This tactic needs to be called out and discredited.
Naziwashing provides Leftist extremists, Jews included, cover for their desire for immoral rule, in which they would, for example, shut down or physically assault someone (or something) who does not eschew antisemitism or Nazism as fiercely as they deem appropriate. They become self-appointed, righteous vigilantes who should not be punished if, for example, they take a bat against protesters in Charlottesville who made antisemitic remarks. Meanwhile, they wouldn’t dare lay a hand on the Palestinian who slaughtered an Israeli family in cold blood last month during their Shabbat dinner celebration. Palestinians are, after all, victims of Israel’s pink-washed “occupation.”
We then enter the new, insidious phase of Naziwashing: Since Nazism today is the Evil of the World, and Israel, according to their revisionist interpretation, behaves like Nazis for “oppressing” a minority group, taking a knife against regular Israeli “Nazi-sympathizers” is justified, too.
U.S. banking giant Comerica’s closure of an account earlier this year held by an organization that wages legal and economic warfare against America and Israel may be the harbinger of a successful strategy against BDS.
BDS—or the Boycott, Sanctions and Divestment movement—is a global effort that seeks to isolate the Jewish state from the international community in order to secure a Palestinian state by endangering Israel’s existence. BDS seeks a one-state solution rather than an Israeli and Palestinian state living side by side in peace. Our research shows many BDS organizations are entwined with states and other entities that advance hate groups and terrorism at large.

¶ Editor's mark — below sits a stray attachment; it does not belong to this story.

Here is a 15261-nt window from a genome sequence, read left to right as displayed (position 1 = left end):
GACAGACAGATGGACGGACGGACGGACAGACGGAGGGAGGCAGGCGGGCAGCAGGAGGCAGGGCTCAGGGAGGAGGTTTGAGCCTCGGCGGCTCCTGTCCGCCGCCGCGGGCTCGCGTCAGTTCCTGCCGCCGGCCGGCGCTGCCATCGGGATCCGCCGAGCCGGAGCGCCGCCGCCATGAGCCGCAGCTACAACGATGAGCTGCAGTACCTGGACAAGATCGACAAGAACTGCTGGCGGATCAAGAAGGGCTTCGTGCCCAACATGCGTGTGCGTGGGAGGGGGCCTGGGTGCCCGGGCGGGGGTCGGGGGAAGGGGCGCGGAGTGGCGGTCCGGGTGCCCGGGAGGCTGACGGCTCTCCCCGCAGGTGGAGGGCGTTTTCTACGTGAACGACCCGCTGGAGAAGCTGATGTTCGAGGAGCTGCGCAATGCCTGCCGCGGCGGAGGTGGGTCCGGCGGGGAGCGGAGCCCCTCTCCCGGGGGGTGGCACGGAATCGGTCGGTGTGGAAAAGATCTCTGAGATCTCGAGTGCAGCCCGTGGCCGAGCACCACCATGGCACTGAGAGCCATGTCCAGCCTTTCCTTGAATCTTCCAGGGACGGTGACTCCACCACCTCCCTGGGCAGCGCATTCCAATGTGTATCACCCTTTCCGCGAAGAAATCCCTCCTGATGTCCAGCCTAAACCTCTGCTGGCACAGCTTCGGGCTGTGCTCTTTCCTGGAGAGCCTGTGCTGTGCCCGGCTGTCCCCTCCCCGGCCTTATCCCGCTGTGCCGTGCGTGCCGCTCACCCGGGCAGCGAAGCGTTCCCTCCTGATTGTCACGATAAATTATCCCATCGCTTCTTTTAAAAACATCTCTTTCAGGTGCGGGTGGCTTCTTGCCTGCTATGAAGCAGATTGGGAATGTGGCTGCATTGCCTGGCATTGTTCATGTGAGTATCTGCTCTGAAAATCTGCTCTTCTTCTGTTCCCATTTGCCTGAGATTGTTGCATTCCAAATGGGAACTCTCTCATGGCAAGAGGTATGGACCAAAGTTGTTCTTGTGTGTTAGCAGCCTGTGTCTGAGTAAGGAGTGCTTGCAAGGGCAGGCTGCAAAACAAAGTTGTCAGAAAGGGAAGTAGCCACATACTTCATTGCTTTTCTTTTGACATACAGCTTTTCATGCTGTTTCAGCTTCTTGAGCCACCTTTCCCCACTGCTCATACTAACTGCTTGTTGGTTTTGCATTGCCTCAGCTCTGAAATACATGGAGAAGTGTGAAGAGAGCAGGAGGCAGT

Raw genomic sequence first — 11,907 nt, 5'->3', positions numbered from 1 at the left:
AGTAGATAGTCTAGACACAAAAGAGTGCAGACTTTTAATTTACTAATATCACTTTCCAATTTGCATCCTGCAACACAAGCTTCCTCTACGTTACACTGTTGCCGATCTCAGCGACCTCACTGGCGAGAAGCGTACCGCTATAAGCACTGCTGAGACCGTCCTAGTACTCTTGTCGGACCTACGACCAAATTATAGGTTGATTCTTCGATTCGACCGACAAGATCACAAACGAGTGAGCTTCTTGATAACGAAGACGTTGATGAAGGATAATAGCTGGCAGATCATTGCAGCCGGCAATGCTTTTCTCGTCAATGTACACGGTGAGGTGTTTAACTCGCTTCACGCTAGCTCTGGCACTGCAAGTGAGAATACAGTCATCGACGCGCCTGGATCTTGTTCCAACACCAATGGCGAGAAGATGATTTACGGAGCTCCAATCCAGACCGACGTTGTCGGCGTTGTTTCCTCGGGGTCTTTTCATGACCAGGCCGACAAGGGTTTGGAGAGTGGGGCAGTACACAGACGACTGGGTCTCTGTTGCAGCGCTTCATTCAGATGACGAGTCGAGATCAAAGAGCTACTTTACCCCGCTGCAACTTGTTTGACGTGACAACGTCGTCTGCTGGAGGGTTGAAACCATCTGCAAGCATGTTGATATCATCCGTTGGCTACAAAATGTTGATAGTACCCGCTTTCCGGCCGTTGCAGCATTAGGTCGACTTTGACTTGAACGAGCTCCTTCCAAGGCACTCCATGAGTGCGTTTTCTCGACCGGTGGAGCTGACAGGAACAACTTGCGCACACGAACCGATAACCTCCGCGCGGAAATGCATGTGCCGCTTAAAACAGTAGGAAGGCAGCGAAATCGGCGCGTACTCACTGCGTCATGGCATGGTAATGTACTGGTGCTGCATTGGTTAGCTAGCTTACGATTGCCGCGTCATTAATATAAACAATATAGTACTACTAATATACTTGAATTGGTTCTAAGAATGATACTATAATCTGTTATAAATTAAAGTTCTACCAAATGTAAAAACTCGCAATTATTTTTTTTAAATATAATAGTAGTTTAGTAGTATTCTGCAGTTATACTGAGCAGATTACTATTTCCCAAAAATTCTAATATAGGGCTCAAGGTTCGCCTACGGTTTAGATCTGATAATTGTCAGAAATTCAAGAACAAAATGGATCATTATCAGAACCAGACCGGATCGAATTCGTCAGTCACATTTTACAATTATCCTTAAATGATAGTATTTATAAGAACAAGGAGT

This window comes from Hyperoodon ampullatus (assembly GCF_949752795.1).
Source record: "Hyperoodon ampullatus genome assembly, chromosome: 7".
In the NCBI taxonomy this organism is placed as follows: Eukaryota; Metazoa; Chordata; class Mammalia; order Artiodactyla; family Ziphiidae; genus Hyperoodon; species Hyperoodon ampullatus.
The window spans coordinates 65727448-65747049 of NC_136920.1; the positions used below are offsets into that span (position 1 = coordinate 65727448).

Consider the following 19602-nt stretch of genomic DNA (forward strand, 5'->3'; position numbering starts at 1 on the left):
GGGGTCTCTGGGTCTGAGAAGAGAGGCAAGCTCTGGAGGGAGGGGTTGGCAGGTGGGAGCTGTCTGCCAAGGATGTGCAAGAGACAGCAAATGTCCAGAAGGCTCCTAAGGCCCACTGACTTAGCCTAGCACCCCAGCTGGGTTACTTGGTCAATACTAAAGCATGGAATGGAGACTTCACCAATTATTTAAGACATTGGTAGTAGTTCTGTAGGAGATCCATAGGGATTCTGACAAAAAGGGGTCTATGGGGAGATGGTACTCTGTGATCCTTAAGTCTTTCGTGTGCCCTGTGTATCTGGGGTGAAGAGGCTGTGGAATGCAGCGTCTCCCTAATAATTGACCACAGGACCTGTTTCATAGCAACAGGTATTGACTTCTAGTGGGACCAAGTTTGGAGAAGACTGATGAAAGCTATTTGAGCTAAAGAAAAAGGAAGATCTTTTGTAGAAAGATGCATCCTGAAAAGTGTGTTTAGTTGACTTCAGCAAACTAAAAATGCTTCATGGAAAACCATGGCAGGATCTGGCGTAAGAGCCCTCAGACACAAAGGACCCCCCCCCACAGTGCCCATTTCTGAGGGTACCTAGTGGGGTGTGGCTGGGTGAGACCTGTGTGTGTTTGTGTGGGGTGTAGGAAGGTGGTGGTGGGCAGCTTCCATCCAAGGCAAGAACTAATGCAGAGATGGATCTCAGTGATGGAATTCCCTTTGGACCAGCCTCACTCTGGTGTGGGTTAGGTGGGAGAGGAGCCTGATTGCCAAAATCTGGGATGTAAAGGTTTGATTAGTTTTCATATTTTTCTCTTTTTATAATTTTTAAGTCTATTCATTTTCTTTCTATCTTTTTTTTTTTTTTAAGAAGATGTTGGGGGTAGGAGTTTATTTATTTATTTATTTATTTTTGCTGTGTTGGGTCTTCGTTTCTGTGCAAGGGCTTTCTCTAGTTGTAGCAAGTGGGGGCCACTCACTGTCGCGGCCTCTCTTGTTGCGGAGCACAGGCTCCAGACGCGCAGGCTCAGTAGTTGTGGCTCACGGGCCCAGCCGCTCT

Dallas-based Comerica said in May that it closed the account of the International Association of Democratic Lawyers, also known as IADL, due to a “business decision.” Texas Gov. Greg Abbott’s signing into law of an anti-BDS law in early May set the stage for the shutdown of the anti-Israel organization’s account
Months of growing pressure on the bank from Texas politicians, human-rights groups and the prominent Harvard jurist Alan Dershowitz certainly played a role in Comerica’s calculus.
Dershowitz said the IADL “was founded as a communist front and supported financially by the Soviet Union. It is anti-democratic to its core and supportive of terrorism and repression. No decent person or institution should be associated with or supportive of its anti-democratic agenda and actions.”